Oaks Neighborhood offers Fake News Game Show

The event demonstrated how difficult it can be to discern what's real and what's fabricated.

The Oaks Neighborhood hosted a Fake News Game Show Nov. 8 to wrap up its Information Literacy Week, which also featured a neighborhood dinner and a talk from media literacy expert Julie Smith.

The game show invited participants to differentiate between real and fake news. In the first round, contestants were shown a story and asked to determine if it was real or fake. In the second round, two stories were placed side-by-side, and contestants had to choose which one was made up.

At the end of the game show, host Carson Brennan ’20 offered some tips on how to identify fake news, such as:

  • No byline? No dateline? Probably fake.
  • Stock photo with no photo credit? Probably fake.
  • If your friend shares an incredible story, check the site it’s posted on. If you’ve never heard of it and no other legitimate news source is reporting on it, it’s probably fake and time to teach your friend how not to be duped.

“I hope the game show taught people that it can be tricky to spot fake news,” said Colin Donohue, director of student media, instructor of communications and faculty director of the Oaks. “But if we take a few moments to look at the information, ask questions about it and then do some research, we’ll be better news and information consumers.”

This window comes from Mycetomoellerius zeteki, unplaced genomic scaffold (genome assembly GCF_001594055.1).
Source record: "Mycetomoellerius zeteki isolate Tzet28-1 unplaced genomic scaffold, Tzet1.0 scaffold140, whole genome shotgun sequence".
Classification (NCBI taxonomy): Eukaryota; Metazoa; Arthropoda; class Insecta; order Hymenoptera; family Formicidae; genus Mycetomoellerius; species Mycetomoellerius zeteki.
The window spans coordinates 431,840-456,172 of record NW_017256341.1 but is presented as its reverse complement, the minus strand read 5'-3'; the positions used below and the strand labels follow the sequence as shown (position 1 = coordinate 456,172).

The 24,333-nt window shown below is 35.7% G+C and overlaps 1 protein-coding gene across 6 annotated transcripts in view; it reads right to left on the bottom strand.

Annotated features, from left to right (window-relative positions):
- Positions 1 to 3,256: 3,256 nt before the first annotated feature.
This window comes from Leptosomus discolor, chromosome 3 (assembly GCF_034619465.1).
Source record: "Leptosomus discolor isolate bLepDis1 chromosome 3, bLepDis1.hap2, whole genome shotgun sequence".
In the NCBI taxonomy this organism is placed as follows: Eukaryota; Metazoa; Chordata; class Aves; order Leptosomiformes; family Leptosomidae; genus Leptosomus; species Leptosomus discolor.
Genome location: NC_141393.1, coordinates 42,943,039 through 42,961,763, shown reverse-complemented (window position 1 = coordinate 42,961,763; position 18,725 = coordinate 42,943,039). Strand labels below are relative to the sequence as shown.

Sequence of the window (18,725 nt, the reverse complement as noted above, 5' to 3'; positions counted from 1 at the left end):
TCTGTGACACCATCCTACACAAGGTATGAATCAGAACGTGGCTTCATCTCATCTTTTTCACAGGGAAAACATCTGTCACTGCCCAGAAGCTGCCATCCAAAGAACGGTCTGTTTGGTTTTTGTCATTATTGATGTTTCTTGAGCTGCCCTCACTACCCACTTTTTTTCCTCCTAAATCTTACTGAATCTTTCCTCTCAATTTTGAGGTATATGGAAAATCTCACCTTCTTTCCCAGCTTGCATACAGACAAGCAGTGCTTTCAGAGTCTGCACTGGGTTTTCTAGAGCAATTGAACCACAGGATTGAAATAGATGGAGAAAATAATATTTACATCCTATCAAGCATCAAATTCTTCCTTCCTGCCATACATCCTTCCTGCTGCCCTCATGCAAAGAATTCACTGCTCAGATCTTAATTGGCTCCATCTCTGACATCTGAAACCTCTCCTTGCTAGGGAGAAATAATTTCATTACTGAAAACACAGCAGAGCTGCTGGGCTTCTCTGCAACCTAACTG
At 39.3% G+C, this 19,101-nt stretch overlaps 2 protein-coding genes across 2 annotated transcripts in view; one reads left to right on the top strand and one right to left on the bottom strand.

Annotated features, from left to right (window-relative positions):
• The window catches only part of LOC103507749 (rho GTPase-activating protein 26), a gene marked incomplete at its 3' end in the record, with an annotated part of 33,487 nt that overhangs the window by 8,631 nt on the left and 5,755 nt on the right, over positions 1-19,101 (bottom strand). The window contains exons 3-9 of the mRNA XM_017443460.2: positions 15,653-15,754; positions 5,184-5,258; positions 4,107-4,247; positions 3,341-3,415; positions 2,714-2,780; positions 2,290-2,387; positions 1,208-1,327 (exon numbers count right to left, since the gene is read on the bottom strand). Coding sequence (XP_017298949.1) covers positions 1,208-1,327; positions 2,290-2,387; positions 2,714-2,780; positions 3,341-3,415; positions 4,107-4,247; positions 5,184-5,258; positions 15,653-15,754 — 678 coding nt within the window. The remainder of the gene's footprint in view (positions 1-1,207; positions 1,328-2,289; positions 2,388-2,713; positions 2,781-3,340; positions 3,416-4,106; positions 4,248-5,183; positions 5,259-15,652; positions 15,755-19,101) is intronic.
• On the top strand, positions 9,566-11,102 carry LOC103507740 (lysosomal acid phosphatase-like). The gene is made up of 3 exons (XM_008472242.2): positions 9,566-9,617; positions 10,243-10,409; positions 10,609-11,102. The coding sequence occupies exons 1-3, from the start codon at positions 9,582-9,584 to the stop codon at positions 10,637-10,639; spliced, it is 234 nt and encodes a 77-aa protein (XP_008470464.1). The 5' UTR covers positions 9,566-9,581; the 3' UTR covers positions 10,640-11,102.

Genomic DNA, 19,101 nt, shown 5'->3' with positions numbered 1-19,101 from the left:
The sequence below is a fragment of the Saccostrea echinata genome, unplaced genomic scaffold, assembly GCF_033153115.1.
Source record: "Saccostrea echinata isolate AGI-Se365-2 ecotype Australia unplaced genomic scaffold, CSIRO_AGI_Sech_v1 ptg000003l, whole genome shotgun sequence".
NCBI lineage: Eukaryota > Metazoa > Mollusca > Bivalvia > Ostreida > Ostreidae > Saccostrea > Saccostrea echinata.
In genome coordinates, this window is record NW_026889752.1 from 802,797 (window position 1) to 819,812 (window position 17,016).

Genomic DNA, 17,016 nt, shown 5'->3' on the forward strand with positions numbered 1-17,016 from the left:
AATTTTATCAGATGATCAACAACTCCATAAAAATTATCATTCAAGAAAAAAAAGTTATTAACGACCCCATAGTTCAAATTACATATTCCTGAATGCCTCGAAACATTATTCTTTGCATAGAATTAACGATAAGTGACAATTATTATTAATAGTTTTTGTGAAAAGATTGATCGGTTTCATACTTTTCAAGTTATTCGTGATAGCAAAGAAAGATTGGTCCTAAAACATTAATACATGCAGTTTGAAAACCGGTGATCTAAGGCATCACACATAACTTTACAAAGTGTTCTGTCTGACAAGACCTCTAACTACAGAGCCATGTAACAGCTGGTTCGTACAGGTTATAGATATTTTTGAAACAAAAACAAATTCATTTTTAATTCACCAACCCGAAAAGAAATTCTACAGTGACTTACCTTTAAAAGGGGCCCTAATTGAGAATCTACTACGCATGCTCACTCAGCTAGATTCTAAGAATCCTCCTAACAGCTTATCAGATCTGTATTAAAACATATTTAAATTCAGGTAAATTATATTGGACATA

The winning team comprised Emmanuel Morgan ’19 (executive director of Elon News Network), Anton Delgado ’20 (managing editor of The Pendulum), Kelly Furnas (lecturer in ommunications) and Teresa LePors (coordinator of library research and scholarly services and assistant librarian).

Delgado said he found it hard to believe that so much fake news was published online, but he now feels more equipped to fight back against it.

“I learned a lot about different methods you could use to spot fake news, like looking out for bylines and datelines and cutlines,” Delgado said. “This was co-sponsored by Elon News Network, which I’m a member of, and I wanted to show the community how important it was to be able to spot fake news. In this day and age there’s an information overload on the Internet, and we want to make sure all college graduates know how to identify fake information.”

The game was sponsored by the Oaks Neighborhood, the School of Communications, the Student Government Association, Elon’s chapter of the Society of Professional Journalists and Elon News Network.

The Fake News Game Show was originated by Michael Koretzky, the director of a regional chapter of the Society of Professional Journalists. Donohue and Oaks Community Director Trianne Smith organized Elon’s version of the game show because it fit the Oaks Neighborhood’s theme of Emerging Adulthood.

Test yourself. Is the image below an example of real news or fake news?